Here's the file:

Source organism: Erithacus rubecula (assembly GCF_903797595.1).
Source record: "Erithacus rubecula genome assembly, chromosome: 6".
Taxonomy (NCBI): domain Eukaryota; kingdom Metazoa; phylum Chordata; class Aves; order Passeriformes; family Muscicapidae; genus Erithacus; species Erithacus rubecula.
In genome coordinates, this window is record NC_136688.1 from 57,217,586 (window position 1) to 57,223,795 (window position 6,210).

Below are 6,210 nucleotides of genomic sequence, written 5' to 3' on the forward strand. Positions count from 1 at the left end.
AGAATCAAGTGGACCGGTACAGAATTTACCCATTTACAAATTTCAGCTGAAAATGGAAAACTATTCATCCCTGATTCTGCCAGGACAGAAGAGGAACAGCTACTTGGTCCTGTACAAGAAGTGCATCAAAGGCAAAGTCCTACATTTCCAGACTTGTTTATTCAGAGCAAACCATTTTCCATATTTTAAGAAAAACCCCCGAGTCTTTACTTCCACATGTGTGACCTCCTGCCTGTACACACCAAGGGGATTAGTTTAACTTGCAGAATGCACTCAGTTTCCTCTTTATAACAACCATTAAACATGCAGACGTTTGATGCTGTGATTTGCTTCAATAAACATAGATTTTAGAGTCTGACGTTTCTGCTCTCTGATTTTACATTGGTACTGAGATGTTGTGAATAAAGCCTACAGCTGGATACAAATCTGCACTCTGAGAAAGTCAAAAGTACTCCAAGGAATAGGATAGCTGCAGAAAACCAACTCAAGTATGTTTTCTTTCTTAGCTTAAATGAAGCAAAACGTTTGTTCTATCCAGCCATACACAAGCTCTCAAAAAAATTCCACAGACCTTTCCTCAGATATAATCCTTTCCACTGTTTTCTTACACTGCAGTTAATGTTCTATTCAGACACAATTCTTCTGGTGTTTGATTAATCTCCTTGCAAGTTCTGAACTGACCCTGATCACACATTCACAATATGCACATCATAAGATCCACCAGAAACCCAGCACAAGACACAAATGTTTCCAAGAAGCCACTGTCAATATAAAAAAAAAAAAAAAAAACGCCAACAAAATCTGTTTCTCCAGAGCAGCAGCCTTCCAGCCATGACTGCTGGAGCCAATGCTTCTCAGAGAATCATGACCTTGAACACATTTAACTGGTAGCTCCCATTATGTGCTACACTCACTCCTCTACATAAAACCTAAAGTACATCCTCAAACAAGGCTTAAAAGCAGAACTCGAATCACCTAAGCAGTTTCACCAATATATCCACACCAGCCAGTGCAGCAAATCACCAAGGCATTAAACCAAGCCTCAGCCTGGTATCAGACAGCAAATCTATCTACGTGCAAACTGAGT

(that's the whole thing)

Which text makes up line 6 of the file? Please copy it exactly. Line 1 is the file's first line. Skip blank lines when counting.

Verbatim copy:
AGAATCAAGTGGACCGGTACAGAATTTACCCATTTACAAATTTCAGCTGAAAATGGAAAACTATTCATCCCTGATTCTGCCAGGACAGAAGAGGAACAGCTACTTGGTCCTGTACAAGAAGTGCATCAAAGGCAAAGTCCTACATTTCCAGACTTGTTTATTCAGAGCAAACCATTTTCCATATTTTAAGAAAAACCCCCGAGTCTTTACTTCCACATGTGTGACCTCCTGCCTGTACACACCAAGGGGATTAGTTTAACTTGCAGAATGCACTCAGTTTCCTCTTTATAACAACCATTAAACATGCAGACGTTTGATGCTGTGATTTGCTTCAATAAACATAGATTTTAGAGTCTGACGTTTCTGCTCTCTGATTTTACATTGGTACTGAGATGTTGTGAATAAAGCCTACAGCTGGATACAAATCTGCACTCTGAGAAAGTCAAAAGTACTCCAAGGAATAGGATAGCTGCAGAAAACCAACTCAAGTATGTTTTCTTTCTTAGCTTAAATGAAGCAAAACGTTTGTTCTATCCAGCCATACACAAGCTCTCAAAAAAATTCCACAGACCTTTCCTCAGATATAATCCTTTCCACTGTTTTCTTACACTGCAGTTAATGTTCTATTCAGACACAATTCTTCTGGTGTTTGATTAATCTCCTTGCAAGTTCTGAACTGACCCTGATCACACATTCACAATATGCACATCATAAGATCCACCAGAAACCCAGCACAAGACACAAATGTTTCCAAGAAGCCACTGTCAATATAAAAAAAAAAAAAAAAAACGCCAACAAAATCTGTTTCTCCAGAGCAGCAGCCTTCCAGCCATGACTGCTGGAGCCAATGCTTCTCAGAGAATCATGACCTTGAACACATTTAACTGGTAGCTCCCATTATGTGCTACACTCACTCCTCTACATAAAACCTAAAGTACATCCTCAAACAAGGCTTAAAAGCAGAACTCGAATCACCTAAGCAGTTTCACCAATATATCCACACCAGCCAGTGCAGCAAATCACCAAGGCATTAAACCAAGCCTCAGCCTGGTATCAGACAGCAAATCTATCTACGTGCAAACTGAGT